On May 3 every year, the world celebrates World Press Freedom Day. On this day, governments are reminded of the need to respect their commitment to press freedom while the press reflects on issues of press freedom and professional conduct. May 3 is also a day when the press, the world over, remembers journalists who lost their lives in pursuit of stories.
In Malawi, this is also the day when media houses and individual journalists are rewarded for their contribution to the nation and their hard work respectively.
This year’s World Press Freedom Day theme is ‘Information as Public Good’. This is such a befitting theme looking at what the world is facing, the Covid-19 pandemic, democracy under threat, and how information impacts our health, human rights, and the development of our country.
This is a call to governments such as Malawi to act with a matter of urgency, the operationalisation of the access to information. This is time that government should ensure that public institutions having public information, have responsible officers to readily share such information when required by the public.
Malawi continues to grapple with fake news and disinformation. Misinformation has the potential of undermining human rights, democracy, and development. When there is no information or the information is scanty, people will make stuff up, which can make or break even the strongest institutions, individuals, and even worse, a government.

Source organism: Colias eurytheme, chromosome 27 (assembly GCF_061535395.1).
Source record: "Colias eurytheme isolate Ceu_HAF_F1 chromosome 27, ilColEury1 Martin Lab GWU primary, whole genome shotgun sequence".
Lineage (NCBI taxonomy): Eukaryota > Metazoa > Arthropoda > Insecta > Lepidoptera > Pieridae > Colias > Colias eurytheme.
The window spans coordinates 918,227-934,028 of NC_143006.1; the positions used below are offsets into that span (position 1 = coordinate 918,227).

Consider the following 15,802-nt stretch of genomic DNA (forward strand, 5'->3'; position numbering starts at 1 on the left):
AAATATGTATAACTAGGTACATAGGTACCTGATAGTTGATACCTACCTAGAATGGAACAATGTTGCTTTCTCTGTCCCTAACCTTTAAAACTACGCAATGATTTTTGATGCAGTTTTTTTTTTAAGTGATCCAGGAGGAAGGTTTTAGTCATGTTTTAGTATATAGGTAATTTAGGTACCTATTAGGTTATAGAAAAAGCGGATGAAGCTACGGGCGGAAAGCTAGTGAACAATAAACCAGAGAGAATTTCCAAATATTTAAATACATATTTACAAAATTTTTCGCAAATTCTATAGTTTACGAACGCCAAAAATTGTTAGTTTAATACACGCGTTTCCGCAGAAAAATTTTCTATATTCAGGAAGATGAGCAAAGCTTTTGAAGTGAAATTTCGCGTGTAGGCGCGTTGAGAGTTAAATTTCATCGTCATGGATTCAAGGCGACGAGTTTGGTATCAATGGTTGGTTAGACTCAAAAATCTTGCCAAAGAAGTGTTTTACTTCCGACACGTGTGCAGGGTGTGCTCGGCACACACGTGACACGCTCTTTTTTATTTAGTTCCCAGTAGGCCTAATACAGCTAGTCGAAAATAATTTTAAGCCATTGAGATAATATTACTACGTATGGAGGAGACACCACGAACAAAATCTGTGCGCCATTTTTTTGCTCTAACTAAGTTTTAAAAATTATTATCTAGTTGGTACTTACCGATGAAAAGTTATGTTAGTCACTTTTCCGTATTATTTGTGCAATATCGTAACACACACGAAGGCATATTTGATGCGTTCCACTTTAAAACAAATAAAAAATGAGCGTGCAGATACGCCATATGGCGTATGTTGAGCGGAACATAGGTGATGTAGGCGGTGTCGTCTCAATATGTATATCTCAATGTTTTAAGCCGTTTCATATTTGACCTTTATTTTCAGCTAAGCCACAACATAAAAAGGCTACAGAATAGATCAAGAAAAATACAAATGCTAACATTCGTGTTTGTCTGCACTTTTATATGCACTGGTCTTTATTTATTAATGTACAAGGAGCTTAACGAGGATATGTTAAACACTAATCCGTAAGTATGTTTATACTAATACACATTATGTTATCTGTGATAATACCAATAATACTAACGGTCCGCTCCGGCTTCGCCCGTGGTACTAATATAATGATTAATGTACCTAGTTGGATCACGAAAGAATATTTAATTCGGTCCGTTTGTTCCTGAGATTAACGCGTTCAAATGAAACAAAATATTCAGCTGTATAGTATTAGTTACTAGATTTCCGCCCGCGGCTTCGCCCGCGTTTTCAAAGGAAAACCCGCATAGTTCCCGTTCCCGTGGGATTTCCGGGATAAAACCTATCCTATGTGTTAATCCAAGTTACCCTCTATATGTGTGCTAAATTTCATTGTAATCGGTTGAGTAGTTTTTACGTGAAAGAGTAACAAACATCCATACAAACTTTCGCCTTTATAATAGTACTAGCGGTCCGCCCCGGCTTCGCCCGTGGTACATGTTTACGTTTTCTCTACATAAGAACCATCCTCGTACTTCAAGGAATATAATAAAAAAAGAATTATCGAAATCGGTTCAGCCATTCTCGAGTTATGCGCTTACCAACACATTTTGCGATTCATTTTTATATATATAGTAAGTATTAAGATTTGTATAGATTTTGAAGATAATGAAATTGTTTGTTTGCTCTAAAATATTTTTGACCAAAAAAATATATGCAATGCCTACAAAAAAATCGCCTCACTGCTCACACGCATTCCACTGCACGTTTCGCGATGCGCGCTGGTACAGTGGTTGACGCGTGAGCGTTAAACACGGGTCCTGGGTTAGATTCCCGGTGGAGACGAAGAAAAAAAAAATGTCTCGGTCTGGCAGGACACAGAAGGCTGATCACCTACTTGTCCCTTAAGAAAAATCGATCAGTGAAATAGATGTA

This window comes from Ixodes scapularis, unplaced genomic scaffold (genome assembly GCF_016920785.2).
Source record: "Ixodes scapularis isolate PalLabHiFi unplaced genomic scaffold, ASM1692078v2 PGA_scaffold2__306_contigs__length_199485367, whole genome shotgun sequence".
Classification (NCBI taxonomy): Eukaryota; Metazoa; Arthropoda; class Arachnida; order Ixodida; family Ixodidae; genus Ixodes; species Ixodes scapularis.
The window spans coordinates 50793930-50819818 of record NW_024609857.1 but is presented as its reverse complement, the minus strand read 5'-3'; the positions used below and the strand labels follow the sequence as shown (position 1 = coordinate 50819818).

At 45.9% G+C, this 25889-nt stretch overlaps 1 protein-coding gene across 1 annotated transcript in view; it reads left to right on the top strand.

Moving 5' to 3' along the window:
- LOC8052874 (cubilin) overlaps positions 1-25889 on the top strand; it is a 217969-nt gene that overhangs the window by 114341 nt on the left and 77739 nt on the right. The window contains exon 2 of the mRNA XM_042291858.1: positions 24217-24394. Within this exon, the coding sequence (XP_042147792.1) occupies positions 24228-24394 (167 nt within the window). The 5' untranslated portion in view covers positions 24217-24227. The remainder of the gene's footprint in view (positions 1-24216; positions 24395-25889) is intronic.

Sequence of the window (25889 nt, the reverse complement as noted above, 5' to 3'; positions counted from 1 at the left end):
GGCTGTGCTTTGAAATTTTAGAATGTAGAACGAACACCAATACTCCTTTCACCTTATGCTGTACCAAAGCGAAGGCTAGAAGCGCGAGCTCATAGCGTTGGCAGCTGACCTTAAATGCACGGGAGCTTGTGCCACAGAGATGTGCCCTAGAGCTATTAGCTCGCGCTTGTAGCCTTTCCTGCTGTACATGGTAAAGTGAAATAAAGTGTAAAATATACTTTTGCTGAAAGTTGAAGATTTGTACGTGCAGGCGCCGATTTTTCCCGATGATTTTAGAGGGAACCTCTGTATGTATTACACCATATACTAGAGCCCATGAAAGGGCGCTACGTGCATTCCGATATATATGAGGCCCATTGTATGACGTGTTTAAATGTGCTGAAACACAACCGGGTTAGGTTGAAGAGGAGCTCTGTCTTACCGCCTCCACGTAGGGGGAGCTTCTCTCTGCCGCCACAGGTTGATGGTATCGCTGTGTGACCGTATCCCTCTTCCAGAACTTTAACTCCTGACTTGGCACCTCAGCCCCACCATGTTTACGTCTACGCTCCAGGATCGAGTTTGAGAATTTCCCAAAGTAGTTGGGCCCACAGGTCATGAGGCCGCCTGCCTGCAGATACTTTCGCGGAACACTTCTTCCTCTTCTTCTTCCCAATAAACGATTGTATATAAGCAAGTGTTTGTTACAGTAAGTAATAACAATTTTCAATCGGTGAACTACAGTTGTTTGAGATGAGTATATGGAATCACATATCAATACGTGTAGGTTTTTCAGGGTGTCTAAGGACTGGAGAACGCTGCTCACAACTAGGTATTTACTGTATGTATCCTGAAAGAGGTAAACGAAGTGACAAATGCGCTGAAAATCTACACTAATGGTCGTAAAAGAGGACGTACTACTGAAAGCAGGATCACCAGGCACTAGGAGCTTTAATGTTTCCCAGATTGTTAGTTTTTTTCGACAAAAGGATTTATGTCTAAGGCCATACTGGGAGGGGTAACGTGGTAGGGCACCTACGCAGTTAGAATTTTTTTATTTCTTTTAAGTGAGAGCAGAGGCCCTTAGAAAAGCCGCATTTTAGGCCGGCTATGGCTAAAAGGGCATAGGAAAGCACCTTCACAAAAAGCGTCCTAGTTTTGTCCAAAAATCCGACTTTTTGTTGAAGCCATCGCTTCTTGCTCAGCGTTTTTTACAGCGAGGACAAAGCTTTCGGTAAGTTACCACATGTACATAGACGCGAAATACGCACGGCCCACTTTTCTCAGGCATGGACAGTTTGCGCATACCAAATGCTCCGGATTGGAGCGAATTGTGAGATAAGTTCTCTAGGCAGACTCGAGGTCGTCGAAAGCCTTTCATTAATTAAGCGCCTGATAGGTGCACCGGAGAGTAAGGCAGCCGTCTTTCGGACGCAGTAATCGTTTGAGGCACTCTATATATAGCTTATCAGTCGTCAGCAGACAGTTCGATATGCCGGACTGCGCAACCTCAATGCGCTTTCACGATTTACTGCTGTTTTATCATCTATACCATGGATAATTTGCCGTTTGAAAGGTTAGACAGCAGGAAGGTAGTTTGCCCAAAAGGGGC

Where there is a steady and consistent flow of information, there is little room left for speculation and little room for misinformation. Information plays a vital role in just everything that government and citizens do. In other words, fighting misinformation is possible when there is information.
When citizens ask for information, they are not doing out of respite, rather information helps them to make informed decisions. Information on how the government managed Covid-19 funds, for instance, will let the citizens know whether the government is serious about fighting the pandemic and ending corruption.
There is a disturbing the tendency by government to think they can fight misinformation by keeping quiet. It doesn’t work that way. When citizens ask for information on how money was spent or how a contract was awarded, keeping quiet will only create more speculation and surely fake news.
It is, therefore, important that as the world celebrates press freedom day government must reflect on its commitment to press freedom and also to ensure that public information is made available as and when citizens ask for it.
To my fellow women and men of the press, ours is a noble job. We are the fourth estate and watchdogs. Let us be professional and continue unearthing the hidden truths that others do not want to be uncovered.